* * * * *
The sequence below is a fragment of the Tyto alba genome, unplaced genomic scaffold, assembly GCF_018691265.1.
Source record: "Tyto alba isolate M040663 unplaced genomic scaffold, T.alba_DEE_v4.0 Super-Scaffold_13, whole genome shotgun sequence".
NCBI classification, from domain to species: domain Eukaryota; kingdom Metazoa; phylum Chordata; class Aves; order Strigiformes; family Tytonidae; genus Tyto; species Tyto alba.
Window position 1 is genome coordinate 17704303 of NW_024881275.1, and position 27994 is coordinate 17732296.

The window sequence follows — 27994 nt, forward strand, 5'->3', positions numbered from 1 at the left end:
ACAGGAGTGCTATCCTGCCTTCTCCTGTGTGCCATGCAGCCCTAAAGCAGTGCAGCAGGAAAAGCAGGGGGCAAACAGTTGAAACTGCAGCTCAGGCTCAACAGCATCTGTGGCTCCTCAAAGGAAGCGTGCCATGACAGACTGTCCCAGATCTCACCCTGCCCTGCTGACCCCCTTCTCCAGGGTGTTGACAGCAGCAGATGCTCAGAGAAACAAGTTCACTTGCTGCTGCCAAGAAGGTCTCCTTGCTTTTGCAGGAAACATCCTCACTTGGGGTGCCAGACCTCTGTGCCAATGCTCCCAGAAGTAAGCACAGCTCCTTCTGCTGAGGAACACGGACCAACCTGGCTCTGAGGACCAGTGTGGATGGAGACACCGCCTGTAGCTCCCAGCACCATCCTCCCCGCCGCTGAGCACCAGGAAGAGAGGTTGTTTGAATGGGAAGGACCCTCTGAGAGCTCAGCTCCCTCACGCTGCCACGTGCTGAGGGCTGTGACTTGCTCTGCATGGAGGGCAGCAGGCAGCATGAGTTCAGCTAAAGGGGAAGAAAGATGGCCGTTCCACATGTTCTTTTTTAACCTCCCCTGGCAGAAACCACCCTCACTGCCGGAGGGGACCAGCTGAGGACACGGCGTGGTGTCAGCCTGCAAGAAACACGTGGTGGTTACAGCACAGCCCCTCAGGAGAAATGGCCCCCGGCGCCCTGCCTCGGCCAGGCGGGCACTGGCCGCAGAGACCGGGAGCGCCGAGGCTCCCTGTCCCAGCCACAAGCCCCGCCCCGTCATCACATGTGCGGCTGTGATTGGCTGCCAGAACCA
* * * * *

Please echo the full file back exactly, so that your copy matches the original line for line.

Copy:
The sequence below is a fragment of the Tyto alba genome, unplaced genomic scaffold, assembly GCF_018691265.1.
Source record: "Tyto alba isolate M040663 unplaced genomic scaffold, T.alba_DEE_v4.0 Super-Scaffold_13, whole genome shotgun sequence".
NCBI classification, from domain to species: domain Eukaryota; kingdom Metazoa; phylum Chordata; class Aves; order Strigiformes; family Tytonidae; genus Tyto; species Tyto alba.
Window position 1 is genome coordinate 17704303 of NW_024881275.1, and position 27994 is coordinate 17732296.

The window sequence follows — 27994 nt, forward strand, 5'->3', positions numbered from 1 at the left end:
ACAGGAGTGCTATCCTGCCTTCTCCTGTGTGCCATGCAGCCCTAAAGCAGTGCAGCAGGAAAAGCAGGGGGCAAACAGTTGAAACTGCAGCTCAGGCTCAACAGCATCTGTGGCTCCTCAAAGGAAGCGTGCCATGACAGACTGTCCCAGATCTCACCCTGCCCTGCTGACCCCCTTCTCCAGGGTGTTGACAGCAGCAGATGCTCAGAGAAACAAGTTCACTTGCTGCTGCCAAGAAGGTCTCCTTGCTTTTGCAGGAAACATCCTCACTTGGGGTGCCAGACCTCTGTGCCAATGCTCCCAGAAGTAAGCACAGCTCCTTCTGCTGAGGAACACGGACCAACCTGGCTCTGAGGACCAGTGTGGATGGAGACACCGCCTGTAGCTCCCAGCACCATCCTCCCCGCCGCTGAGCACCAGGAAGAGAGGTTGTTTGAATGGGAAGGACCCTCTGAGAGCTCAGCTCCCTCACGCTGCCACGTGCTGAGGGCTGTGACTTGCTCTGCATGGAGGGCAGCAGGCAGCATGAGTTCAGCTAAAGGGGAAGAAAGATGGCCGTTCCACATGTTCTTTTTTAACCTCCCCTGGCAGAAACCACCCTCACTGCCGGAGGGGACCAGCTGAGGACACGGCGTGGTGTCAGCCTGCAAGAAACACGTGGTGGTTACAGCACAGCCCCTCAGGAGAAATGGCCCCCGGCGCCCTGCCTCGGCCAGGCGGGCACTGGCCGCAGAGACCGGGAGCGCCGAGGCTCCCTGTCCCAGCCACAAGCCCCGCCCCGTCATCACATGTGCGGCTGTGATTGGCTGCCAGAACCA